Stop hunting and stop loss triggering has been practiced by bucket shops, brokers, and bankers ever since there was a market to speculate in. If you refuse to accept this practice exists, you are a fool, and as it says in the book of Proverbs, “a fool is quickly parted from his money”. 

Your Broker is Not Your Friend:

If you trade on a retail FX platform, through a retail FX broker, you are instantly and always in a frontline combat situation… you’re in the infantry and the enemy is just a few paces to your front and your flank. The retail FX broker is just a bucket shop, a market maker, and you are their money maker. 

As soon as you place a trade with real money your broker is hunting you down, whether you put a stop loss order in or not. Your broker has likely taken the opposite side of your trade and will try to shake you out to close for a loss. 

Why do they take the opposite side of your trade? Your broker takes the opposite side of your trade because he has a 90% probability of winning the trade. Would you take a trade that carried a 90% probability of winning? Of course you would.

When you win a trade and close for a profit the money to pay you comes out of the broker’s netcap. The broker feeds his netcap by hunting stops, shaking out traders, causing margin calls, and triggering stop losses on extended market moves. 

With 90% of retail traders losing, it’s an easy game for the brokers to play. When a trader places a physical stop loss order into his trade station, he ups the odds of the broker winning. 

Stop loss Algorithms:

Retail FX brokers pay a lot of money to have geeks write elaborate algorithms to assist them in the process of hunting and triggering stops. Your broker can see your stop loss orders and the algorithms make it possible to group them. 

It’s very much like a firing squad situation. Retail traders set stops, mostly all in the same areas, the broker’s algorithms find them, group them all together, and take them out. It’s like the traders are lined up in front of a wall in a firing squad situation. 

If you’ve placed a stop loss order I’d be willing to stake every penny in my bank account that you’ve seen your stop get hit, to the pip, only to see the market turn right around and go the other way. Do you think it’s just a random coincidence that it happens every day in the market? If you do, you will be that fool that is quickly parted with his money. 

Broker Education:

Ever notice how the brokers are quick to offer free “education” to the retail FX trader? What they are offering is an education to teach you the quickest and easiest way to give them your money. Brokers don’t teach traders how to make money, they teach traders how lose money. 

The broker can’t feed his netcap if you are winning. When you show a pattern of winning, something else happens, but we’ll cover that in a minute… let’s stay on point here…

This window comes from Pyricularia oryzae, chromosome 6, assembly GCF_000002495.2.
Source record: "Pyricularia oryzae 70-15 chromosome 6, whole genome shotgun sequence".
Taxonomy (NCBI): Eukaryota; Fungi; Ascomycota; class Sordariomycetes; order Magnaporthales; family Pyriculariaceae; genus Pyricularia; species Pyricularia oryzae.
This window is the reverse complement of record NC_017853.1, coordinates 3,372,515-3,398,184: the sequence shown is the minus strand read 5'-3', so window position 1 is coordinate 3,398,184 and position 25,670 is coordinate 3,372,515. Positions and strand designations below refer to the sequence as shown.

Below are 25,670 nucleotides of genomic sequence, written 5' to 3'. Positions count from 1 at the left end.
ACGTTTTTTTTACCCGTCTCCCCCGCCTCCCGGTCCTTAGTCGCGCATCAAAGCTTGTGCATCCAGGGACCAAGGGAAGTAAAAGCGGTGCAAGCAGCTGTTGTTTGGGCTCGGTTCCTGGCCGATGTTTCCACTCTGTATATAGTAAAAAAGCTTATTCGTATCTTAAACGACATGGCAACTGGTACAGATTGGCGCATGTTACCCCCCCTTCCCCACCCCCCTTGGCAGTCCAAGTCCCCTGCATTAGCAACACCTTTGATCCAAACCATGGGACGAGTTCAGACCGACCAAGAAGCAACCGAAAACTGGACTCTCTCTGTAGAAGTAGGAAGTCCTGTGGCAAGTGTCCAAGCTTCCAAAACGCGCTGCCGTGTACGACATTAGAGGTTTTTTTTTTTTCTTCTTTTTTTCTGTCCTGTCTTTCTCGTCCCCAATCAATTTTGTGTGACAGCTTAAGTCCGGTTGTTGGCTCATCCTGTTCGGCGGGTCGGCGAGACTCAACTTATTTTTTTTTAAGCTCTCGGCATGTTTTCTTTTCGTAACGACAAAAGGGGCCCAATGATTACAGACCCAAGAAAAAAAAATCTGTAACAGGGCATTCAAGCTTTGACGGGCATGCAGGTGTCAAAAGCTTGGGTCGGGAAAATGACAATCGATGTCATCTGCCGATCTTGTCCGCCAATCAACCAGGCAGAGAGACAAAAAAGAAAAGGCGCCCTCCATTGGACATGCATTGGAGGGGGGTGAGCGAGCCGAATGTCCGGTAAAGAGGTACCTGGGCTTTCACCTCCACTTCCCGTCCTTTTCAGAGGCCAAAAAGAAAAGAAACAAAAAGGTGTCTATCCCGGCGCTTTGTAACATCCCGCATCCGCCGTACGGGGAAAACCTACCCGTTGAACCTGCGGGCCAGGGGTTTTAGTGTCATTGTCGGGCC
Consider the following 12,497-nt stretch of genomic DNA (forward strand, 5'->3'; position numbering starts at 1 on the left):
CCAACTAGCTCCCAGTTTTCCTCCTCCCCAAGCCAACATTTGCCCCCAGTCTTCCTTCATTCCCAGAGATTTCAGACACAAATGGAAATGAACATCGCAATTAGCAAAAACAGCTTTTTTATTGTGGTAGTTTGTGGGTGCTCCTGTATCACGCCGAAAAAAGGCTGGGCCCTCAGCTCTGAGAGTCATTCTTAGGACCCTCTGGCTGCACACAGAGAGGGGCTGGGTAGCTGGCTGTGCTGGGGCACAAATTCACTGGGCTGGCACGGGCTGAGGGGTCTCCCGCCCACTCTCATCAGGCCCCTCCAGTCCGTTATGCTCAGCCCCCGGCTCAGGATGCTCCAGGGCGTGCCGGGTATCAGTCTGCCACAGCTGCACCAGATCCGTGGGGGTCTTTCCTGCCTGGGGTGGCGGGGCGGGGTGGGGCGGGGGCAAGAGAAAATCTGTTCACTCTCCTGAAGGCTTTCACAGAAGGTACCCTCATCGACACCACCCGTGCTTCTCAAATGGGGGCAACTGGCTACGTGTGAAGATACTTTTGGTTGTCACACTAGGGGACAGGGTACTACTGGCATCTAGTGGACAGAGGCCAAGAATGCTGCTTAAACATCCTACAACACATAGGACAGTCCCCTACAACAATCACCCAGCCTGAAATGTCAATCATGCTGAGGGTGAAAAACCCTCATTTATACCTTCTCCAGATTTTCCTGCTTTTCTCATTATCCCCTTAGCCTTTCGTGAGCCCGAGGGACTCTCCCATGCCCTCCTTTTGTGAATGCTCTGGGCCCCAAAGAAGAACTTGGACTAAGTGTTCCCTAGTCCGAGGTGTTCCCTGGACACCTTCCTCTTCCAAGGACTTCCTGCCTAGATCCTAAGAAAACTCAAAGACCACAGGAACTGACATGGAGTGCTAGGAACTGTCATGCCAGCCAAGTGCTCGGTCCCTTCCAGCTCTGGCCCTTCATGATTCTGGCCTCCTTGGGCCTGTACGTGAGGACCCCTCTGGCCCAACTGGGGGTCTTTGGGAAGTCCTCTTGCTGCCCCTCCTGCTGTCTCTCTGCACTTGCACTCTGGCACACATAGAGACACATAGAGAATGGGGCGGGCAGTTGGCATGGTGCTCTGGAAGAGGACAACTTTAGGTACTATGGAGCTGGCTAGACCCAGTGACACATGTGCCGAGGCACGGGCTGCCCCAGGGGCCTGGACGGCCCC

The retail FX broker will teach traders they must place 30 or 50 pip stop loss orders. That they must use trailing stops, that they must keep their stops tight, and must use stops to avoid drawdowns. In a liquid and volatile market, using 30 or 50 pip stop losses is the surest way to give the market your money. Using those tight stops makes it the easiest for brokers to manipulate the market enough to take out those stops. 

Stops and Tech Traders:

I’m not going to beat up tech traders here, I do enough of that during the week. But I want you to realize that the banks and brokers employ brilliant tech traders. I’m talking about people that are experts on all the major technical indicators retail traders blindly use and follow. They know where all the Fib lines should be, they can read the moving averages, stochastics, etc. 

The problem for the retail trader is that the vast majority of them use those major technical indicators as a guide to place stop losses. The retail trader will place stops 10, 20 or 30 pips from Fib lines, for example. The tech-heads at the banks and brokers know this, and capitalize on this. Those poor fools who are using tech indicators as a basis for placing stops are just like lambs being led to the slaughter. 

The other thing tech traders love to do is use round numbers. This really makes it easy for the brokers to take them out. Tech traders also like placing stops at 50 and 00 levels. My best advice for tech traders that feel the need to use stops is to use odd numbers, not even numbers, and to place them more out of the reach of where the brokers will typically go to take out stops. 

Broker Dossiers:

As I mentioned above, I wanted to cover what happens when you start showing a pattern of winning. There’s another algorithm that brokers have, and this one is for winners. If you show a pattern of winning, you raise a red flag with your broker and they begin studying and tracking your trading habits. 

You hear me constantly talking about patterns in this market… well, when you show a pattern of success, your broker has to find out why and how you’re beating the market. A winner is enemy #1 to a broker. A winner takes money from his netcap. Brokers don’t like paying winners, they like taking from losers. 

The more the broker can discover about your trading patterns, the easier it will be for them to find ways to either shake you out or stop you out. This could mean widening the spreads on you, slipping you on market orders, slipping you on take-profit orders, re-quoting, etc. If you’re winning and not using physical stop loss orders, they will go to great lengths to find where your weakness is and exploit it. 

There are a lot of traders in the FXI community winning. We can probably boast the highest winning percentages out of any trading community in existence… we are rarely on the wrong side of the market here and we all work hard to beat this market. It is for this reason we are watched by the banks and brokers, why they sit in our chat room, and why they monitor our forums.